Two teaching experts weigh in on a parent’s concern that the words her 5-year-old daughter is learning are too difficult for her age.

Q. My daughter is 5 and her teacher gives her words to copy that are, in my opinion, hard and a waste of time for her age. Words like “difficult, living, nonliving, strategy” and she has to copy each at least five times, which leaves us no time to study and review anything else. Is this right for her age?

Having fun with clunky words

Dear Vocabulary Mom,

Being a word junkie, it’s always challenging to find ways to hook kids into this journey.  I would like to encourage you – pat yourself on the back, you are working with your kiddo and she knows you are exploring together.

You can have fun with even clunky words. I just did a quick Google search and here is a site that had some fun printable that might help with the writing bit: http://www.enchantedlearning.com/themes/letters/f.shtml.

I’ve enjoyed playing with fun stories and odd words. Props like, Tell Me A Story Creative Story Cards or Rory Story Cubes, both work. I’ve bought blank playing cards at U.S. Toys and made my own cards. That way, even though the words might seem disconnected, you can connect them as you tell each other stories. This will help your daughter grow and find ways to use words. Her imagination will flourish and she’ll grow in her understanding of story structure.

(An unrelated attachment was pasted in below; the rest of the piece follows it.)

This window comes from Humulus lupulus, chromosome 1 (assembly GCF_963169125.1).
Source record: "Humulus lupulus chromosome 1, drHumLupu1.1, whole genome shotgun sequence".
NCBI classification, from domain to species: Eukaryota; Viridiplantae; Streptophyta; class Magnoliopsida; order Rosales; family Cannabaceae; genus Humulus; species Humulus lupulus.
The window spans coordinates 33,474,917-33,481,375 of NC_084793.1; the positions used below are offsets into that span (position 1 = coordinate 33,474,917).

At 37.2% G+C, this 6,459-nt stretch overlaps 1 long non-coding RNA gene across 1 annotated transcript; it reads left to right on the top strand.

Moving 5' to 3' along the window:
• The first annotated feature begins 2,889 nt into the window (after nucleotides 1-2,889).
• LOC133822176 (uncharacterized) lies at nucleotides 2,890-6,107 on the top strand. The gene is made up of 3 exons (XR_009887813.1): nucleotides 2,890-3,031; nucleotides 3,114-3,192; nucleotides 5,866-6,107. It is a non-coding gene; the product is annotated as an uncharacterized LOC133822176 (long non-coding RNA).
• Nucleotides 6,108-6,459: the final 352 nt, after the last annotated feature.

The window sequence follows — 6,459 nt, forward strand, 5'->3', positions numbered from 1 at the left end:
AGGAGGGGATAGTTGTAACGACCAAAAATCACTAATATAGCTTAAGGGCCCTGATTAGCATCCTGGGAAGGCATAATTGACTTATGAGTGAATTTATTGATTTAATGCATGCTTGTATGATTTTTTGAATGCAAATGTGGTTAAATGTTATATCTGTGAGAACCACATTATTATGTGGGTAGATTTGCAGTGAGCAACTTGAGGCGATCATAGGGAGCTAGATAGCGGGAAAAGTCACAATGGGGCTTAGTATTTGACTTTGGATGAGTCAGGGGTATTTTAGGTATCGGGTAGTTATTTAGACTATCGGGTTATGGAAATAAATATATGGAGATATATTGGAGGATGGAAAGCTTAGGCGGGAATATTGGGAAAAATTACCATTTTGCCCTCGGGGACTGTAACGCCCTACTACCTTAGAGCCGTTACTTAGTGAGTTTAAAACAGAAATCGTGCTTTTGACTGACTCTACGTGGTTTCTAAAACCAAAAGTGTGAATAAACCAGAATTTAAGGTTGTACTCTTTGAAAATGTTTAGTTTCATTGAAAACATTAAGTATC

You asked if these words were right for her age. I don’t have enough information to even guess, but that might be a good question for a conference. In the meantime, have fun with clunky vocabulary.

– Suzanne Lustie 

These words are not OK for a kindergartener

No, this work is not appropriate at all for a 5-year-old. Since the work is to copy the words, I am assuming the goal is spelling. If the goal is vocabulary because they are content-specific words for a unit, then talking about the words in context when they come up in conversation should suffice as homework, especially at this age level. For example, if you are out taking an evening walk, discuss whether the rocks along the path are living or non-living. Is the family dog living or non-living? Is this walking path difficult or easy?

If the teacher is truly sending home spelling work,  ask for your child’s writing journal or notebook. Agree to work on five words a week that your child is using in their writing but misspelling. A word is only powerful if it has context. Your child’s choice of words when they write are a sign of words that are most important. Thus, it would be great to know how to spell those words. Also, as far as homework, writing a word five times isn’t going to work either.

Making games can be fun. I used to have students:

  • Use different colors for consonants and vowels;
  • Create word  pyramids: worried – w; wo; wor; worr; worri; worrie; worried.

Honestly, I don’t agree with weekly spelling homework and tests. I had students own their spelling with one-on-one conferences about their writing. As far as vocabulary is concerned, it is most valuable in context and thus I strove to have kids find the words and recognize when they were being used in everyday life. Beyond that, copying words is a futile task.

– Amy Turino